Johnson ended up spiraling downward after her excommunication, losing her husband, her children, going into a lesbian relationship.  That relationship was so disatrous that Johnson ended up calling lesbian relationships "dangerous patriarchal traps" and wrote essays against all marriage-like relationships. Johnson ended up writing that "sex is engineered as part of the siege against our wholeness and power."  She founded and failed with a women's commune called "Wildfire."  Now, at the age of 78, she lives with her female partner and runs a B&B called "Casa Feminista."  Today, anyone under the age of 50 says, "Sonja who?" when they hear her name.

What did Sonja Johnson do that harmed the Church in any way?  Since 1979, the Church has more than doubled its membership.  It is more active, more influential, and more far-reaching than ever before.  In 1979, we had 15 temples.  Now there are well over 100.  We had under 50,000 missionaries in the field at the time, now we have around 88,000.  We have latter-day saints in China, Yemen, Dubai, Russia, the Baltic states, Indonesia, India, and almost everywhere.  The Permanent Education Fund assists thousands of young people in third world countries, transforming their futures.  We have donated hundreds of millions of dollars in humanitarian assistance throughout the world, responding to global disasters in Africa, Asia, Central and South America, and throughout the United States.

This is what Johnson tried to stop, but the work rolls on.  She could have had a hand in it, but she chosed to try to destroy it.  She ended up growing old, outside the Church, without the comfort of eternal family ties, destined to be alone in eternity, most likely in the telestial kingdom.

This is what awaits Kate Kelly.  Watch for the pattern.  It make take years to unfold, just like it did for Sonja Johnson and Helen Radkey, but it will follow the pattern.  The scriptures tell us that the devil does not sustain those who follow him, even those who do so unwittingly.  He always leads them into darkness and abandons them.  It is an unfortunate fate for a child of God.

Fortunately, the way back is clear.  Repentance can heal and restore.  The hand of fellowship will remain extended if she will abandon her desires to harm the Church and seek to build up Zion once again.  Zion will be built with or without her.  It would be a shame to have to stand on the outside trying to slow down those who are building it up despite her absence.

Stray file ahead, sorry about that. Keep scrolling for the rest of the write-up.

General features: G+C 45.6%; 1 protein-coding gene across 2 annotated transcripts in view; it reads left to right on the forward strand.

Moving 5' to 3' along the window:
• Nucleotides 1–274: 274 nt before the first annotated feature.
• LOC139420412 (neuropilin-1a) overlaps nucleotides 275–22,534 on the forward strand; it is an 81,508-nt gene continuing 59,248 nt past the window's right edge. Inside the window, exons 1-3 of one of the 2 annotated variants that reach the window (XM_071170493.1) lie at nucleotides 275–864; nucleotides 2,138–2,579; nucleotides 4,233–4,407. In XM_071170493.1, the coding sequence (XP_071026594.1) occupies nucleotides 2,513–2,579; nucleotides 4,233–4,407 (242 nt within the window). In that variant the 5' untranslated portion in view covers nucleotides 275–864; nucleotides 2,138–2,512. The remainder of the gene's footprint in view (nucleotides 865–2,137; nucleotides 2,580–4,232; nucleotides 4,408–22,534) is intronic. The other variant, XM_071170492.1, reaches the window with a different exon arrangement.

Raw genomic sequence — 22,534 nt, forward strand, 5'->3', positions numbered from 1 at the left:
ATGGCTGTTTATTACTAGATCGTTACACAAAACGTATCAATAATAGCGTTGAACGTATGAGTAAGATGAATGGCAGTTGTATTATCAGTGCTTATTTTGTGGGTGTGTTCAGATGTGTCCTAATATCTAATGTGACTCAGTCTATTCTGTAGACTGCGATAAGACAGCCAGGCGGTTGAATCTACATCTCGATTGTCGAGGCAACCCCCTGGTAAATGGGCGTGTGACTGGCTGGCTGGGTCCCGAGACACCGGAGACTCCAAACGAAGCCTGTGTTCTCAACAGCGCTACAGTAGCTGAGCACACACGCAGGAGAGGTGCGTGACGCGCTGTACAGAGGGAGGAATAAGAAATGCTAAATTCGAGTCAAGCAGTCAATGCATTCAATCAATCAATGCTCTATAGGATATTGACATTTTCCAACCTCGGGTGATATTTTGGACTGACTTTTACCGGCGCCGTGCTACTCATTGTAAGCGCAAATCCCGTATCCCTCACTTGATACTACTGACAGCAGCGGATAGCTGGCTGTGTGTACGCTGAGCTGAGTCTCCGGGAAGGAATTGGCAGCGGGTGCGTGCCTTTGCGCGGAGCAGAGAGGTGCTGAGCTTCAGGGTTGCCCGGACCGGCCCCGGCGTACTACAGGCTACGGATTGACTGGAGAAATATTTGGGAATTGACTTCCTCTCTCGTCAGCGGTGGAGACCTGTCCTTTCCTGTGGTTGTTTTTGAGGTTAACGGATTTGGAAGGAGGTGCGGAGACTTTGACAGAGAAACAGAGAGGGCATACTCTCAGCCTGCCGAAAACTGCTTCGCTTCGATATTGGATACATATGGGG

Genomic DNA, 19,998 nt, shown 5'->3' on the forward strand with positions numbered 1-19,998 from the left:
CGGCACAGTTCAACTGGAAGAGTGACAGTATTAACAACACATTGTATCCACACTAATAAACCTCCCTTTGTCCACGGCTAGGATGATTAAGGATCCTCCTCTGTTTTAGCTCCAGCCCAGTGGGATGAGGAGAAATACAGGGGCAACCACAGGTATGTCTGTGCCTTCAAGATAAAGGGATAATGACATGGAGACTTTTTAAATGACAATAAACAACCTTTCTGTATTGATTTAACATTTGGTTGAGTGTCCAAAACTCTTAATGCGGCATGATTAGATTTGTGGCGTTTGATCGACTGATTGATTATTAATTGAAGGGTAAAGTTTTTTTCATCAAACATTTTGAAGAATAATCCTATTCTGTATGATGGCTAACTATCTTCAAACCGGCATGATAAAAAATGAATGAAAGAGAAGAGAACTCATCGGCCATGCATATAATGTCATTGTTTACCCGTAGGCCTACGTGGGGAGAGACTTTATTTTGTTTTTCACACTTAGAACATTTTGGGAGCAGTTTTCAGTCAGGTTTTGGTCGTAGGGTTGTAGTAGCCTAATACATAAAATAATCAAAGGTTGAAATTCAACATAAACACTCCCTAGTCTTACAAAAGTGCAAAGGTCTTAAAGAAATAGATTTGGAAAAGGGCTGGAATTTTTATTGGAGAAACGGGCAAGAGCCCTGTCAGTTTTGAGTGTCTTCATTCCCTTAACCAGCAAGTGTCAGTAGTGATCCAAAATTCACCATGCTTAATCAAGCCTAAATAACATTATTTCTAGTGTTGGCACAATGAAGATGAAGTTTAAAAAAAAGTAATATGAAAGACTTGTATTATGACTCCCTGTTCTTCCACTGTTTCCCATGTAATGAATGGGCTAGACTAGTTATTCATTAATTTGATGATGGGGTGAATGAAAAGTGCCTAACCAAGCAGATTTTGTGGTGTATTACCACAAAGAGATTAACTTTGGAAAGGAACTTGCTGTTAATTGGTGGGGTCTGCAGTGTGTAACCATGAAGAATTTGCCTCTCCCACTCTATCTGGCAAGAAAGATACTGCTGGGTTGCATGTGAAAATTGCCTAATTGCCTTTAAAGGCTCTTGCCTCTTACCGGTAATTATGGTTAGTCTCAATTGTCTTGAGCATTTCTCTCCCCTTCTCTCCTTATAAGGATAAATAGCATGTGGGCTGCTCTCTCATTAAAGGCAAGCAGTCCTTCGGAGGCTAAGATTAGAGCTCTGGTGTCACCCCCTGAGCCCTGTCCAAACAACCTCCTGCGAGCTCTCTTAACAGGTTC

Saturday, June 28, 2014

BOM show producers reject LDS movie ad

The Book of Mormon Broadway musical has been a runaway hit, praised by the degenerate and the worldly.  It mocks God and his servants.  In the middle of the "Mormon Moment" while Romney was running for president, people saw it as a parody on Mormonism and religion in general.  The producers repeatedly said they didn't hate Mormons and that the play wasn't anti-Mormon in nature.  They harbored no ill will toward Mormons, they said.  Bull.  Just bull.

The Church has never been one to shy away from an opportunity to share the gospel and our leaders apparently saw it as a good-natured move to advertise in the playbills for the show.  The publicity probably led to at least a few converts.  I think that irked the producers of the show, but oddly, the theaters didn't turn down the Church's advertising money.  Hypocrites.  That's what they are.

But even the goodwill that can be bought with money eventually comes to an end.  The show has rejected advertising from an LDS film called the Saratov Approach.  The movie is the true story of two LDS missionaries who were kidnapped and held for ransom in Russia.  The producers rejected the ad because, unlike their bigoted, hateful portrayal of missionaries, the movie portrays them in a positive, even heroic light.

So there you have it.  The purpose of the play is not to entertain, but to foster cruel, bigoted, and hurtful stereotypes--and make money doing it.  Sad.  Just sad.

Now, we're waiting for the well-timed lightning bolts...

Source:  http://www.theblaze.com/stories/2014/06/27/faith-based-films-distributors-say-they-were-in-for-a-surprise-when-they-tried-to-advertise-in-book-of-mormon-broadway-program/

Saturday, June 14, 2014

Ron and Cathy Den Boer: Anti-Mormon Trolls

I'm one of two national LDS columnists for the Examiner web site.  I've written over 200 articles for Examiner in the past five years.  I appreciate the chance to write and have my articles on my faith be seen around the world.

Unfortunately, a couple of other people have decided to jump on the bandwagon and ride my "coattails" with the intent of spreading an anti-Mormon message.  It has been my experience that a Mormon can never stand up anywhere in the world and declare his testimony without Satan providing an opposing voice to try to drown out that testimony.  It is uncanny how it happens.  I have likened anti-Mormons like the "Agent Smith" character in "The Matrix."  It seems that anyone, anywhere can transform in to an anti-Mormon.  That's because, everywhere you go, there are people over whom the devil has influence.

In the comments section of my Examiner articles, if I enable comments for the articles, inevitably some anti-Mormon will chime in and try to defame my faith.  Over the last couple of years, I have acquired two "trolls" or "stalkers."  Their names are Ron and Cathy Den Boer.

The Den Boers are peculiar in that the comments they post rarely have anything to do with the content or topic of my articles.  They've simply subscribed to my Examiner feed and they get an e-mail when I post anything new.  In knee-jerk fashion, they find a cut-and-paste section of text from CARM or some other anti-Mormon web site, and they paste it into the comment field.